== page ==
When it comes to mobile apps, it's an Android/iOS world. But Microsoft, the perpetual underdog, is looking more and more like a serious alternative. Here are three reasons why.
1. Growing Marketshare. Research firm Strategy Analytics, in an Oct. 31 smartphone report, claims that Android is overwhelmingly the top mobile OS platform, with a global Q3 marketshare of 81.3 percent, up from 75 percent in the same quarter last year.
Apple's iOS follows, with 13.4 percent share, down from 15.6 percent the year before. In third place is Microsoft, with a 4.1 percent marketshare in Q3, up from 2.1 percent one year earlier. "Microsoft grew its smartphone shipments by 178 percent annually in Q3 2013 and it is currently the world's fastest growing major smartphone platform," according to Strategy Analytics.
In other news, poor BlackBerry. According to the same study, its Q3 2013 market share was 2.5 percent. One year earlier, it was 7.4 percent. Ouch.
2. Cool Hardware. Microsoft needed to show momentum in hardware shipments to encourage developer interest in porting apps to Windows Phone. Microsoft's investment in Nokia seems to be paying off in this regard. The Nokia Lumia 1020, for instance, has earned rave reviews for its 41-megapixel camera. LAPTOP magazine recently gave the Windows Phone a 2013 "game changer award," partly because the phone "took some of the best pictures ever from a smartphone." Need more evidence? A professional wedding photographer recently used it to capture a wedding in Cabo, Mexico, Ubergizmo reports.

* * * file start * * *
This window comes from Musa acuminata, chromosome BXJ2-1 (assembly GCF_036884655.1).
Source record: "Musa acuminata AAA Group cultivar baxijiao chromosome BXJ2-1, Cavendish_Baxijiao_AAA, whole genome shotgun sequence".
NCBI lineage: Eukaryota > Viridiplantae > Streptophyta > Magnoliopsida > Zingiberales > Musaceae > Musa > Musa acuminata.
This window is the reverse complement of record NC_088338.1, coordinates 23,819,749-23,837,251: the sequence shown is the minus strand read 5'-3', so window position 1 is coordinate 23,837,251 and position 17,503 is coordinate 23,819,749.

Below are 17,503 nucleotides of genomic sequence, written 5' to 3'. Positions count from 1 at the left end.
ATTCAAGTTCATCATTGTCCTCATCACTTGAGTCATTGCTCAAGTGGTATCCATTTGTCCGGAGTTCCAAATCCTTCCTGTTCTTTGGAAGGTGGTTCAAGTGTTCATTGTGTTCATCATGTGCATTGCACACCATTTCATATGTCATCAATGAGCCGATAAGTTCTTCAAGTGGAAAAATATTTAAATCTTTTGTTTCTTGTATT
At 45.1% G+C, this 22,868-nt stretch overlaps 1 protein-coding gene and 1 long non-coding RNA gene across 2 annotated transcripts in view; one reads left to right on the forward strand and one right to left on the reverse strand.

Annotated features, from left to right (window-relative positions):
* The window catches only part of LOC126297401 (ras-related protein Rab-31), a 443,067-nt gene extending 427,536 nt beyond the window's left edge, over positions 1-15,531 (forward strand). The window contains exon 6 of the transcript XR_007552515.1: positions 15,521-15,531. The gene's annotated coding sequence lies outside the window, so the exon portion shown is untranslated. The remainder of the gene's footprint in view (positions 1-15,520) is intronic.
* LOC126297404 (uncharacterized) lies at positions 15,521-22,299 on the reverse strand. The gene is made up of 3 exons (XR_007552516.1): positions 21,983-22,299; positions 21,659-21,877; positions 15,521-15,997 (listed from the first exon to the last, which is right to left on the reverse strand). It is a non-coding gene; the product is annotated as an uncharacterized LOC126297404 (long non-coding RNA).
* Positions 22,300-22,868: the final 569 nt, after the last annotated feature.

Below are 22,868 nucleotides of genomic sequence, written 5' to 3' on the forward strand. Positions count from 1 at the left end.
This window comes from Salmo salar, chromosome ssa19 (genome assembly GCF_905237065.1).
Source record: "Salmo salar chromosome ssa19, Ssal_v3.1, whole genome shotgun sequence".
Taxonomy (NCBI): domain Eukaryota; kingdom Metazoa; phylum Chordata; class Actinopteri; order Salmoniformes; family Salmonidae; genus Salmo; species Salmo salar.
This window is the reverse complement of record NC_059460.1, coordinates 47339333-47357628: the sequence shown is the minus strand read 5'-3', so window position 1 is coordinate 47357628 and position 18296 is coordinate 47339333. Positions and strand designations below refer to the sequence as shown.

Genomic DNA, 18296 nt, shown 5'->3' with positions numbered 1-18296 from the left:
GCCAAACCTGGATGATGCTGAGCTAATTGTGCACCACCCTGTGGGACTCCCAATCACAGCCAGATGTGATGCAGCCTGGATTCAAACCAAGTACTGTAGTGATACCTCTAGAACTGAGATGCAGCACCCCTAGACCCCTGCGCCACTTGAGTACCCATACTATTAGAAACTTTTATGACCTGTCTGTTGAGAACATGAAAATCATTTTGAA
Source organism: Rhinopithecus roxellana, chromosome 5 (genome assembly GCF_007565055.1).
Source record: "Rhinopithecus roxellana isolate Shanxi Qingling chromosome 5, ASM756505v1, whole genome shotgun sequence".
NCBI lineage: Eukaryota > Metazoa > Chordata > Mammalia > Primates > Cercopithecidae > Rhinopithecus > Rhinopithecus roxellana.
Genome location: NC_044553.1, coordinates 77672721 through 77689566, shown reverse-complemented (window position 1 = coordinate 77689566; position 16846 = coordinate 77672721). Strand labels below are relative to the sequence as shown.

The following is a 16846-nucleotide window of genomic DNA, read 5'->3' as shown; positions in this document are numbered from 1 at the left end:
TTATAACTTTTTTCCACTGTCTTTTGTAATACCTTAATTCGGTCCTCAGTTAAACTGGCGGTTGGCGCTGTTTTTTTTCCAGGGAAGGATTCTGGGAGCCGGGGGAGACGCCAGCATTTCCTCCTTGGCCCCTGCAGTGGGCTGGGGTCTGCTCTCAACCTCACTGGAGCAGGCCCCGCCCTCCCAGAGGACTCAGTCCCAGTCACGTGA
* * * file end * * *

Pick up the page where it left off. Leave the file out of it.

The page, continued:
3. The App Situation is Improving. Spend a few minutes trawling the Windows Phone store, and it won't be long before you see a lot of apps that look like the real thing, but aren't. For example, I counted nine apps with Gmail in the name - none from Google. Likewise, there are well over a dozen Facebook-related Windows Phone apps, but none of them are published by Facebook. (One, entitled Facebook Beta, was developed by Microsoft.)
The Windows Phone app store is still missing, as of this writing, official YouTube, Google Maps, Dropbox, Yahoo Mail, Pinterest, Starbucks, Nike+ Running, and lots of other popular apps.
And yet, in the past month, some big holes have been plugged. Intuit's Mint app became available for Windows Phone on Dec. 4. Other recent, worthy additions include Twitter's Vine, Facebook's Instagram (labeled 'BETA'), and the Google-owned, crowdsourced GPS app Waze.
In 2014, we'll continue to see more quality Windows Phone apps, along with ultra-slick hardware. I wouldn't be surprised if Windows Phone climbs into the double-digit marketshare range in the not-too-distant future, especially given BlackBerry's death spiral.
So if you're weighing a new smartphone purchase, don't count Windows Phone out of the game. Microsoft may be the underdog in the smartphone world - but it's still Microsoft. The company has the dollars and the drive to make up for lost time.
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